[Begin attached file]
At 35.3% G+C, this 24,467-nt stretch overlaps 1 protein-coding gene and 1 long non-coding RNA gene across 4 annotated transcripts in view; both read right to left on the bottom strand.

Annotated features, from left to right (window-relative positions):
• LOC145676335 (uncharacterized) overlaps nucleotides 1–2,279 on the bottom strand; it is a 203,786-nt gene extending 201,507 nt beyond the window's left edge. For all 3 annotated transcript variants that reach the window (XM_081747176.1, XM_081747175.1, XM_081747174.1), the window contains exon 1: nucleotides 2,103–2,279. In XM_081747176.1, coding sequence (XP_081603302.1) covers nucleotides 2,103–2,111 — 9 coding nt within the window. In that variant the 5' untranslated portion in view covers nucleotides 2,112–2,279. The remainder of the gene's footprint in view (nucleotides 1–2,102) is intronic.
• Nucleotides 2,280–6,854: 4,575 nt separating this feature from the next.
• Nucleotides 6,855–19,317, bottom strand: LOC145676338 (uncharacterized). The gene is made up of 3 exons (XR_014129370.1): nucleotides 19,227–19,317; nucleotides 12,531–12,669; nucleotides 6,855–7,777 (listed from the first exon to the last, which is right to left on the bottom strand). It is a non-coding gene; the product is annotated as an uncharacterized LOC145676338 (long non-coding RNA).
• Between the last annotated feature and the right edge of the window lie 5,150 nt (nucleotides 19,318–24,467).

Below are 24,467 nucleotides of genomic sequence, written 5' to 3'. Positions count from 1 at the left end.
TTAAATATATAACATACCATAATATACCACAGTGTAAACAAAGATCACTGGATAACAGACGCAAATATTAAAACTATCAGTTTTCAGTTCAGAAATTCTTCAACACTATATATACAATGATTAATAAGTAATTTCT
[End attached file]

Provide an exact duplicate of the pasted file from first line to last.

At 35.3% G+C, this 24,467-nt stretch overlaps 1 protein-coding gene and 1 long non-coding RNA gene across 4 annotated transcripts in view; both read right to left on the bottom strand.

Annotated features, from left to right (window-relative positions):
• LOC145676335 (uncharacterized) overlaps nucleotides 1–2,279 on the bottom strand; it is a 203,786-nt gene extending 201,507 nt beyond the window's left edge. For all 3 annotated transcript variants that reach the window (XM_081747176.1, XM_081747175.1, XM_081747174.1), the window contains exon 1: nucleotides 2,103–2,279. In XM_081747176.1, coding sequence (XP_081603302.1) covers nucleotides 2,103–2,111 — 9 coding nt within the window. In that variant the 5' untranslated portion in view covers nucleotides 2,112–2,279. The remainder of the gene's footprint in view (nucleotides 1–2,102) is intronic.
• Nucleotides 2,280–6,854: 4,575 nt separating this feature from the next.
• Nucleotides 6,855–19,317, bottom strand: LOC145676338 (uncharacterized). The gene is made up of 3 exons (XR_014129370.1): nucleotides 19,227–19,317; nucleotides 12,531–12,669; nucleotides 6,855–7,777 (listed from the first exon to the last, which is right to left on the bottom strand). It is a non-coding gene; the product is annotated as an uncharacterized LOC145676338 (long non-coding RNA).
• Between the last annotated feature and the right edge of the window lie 5,150 nt (nucleotides 19,318–24,467).

Below are 24,467 nucleotides of genomic sequence, written 5' to 3'. Positions count from 1 at the left end.
TTAAATATATAACATACCATAATATACCACAGTGTAAACAAAGATCACTGGATAACAGACGCAAATATTAAAACTATCAGTTTTCAGTTCAGAAATTCTTCAACACTATATATACAATGATTAATAAGTAATTTCT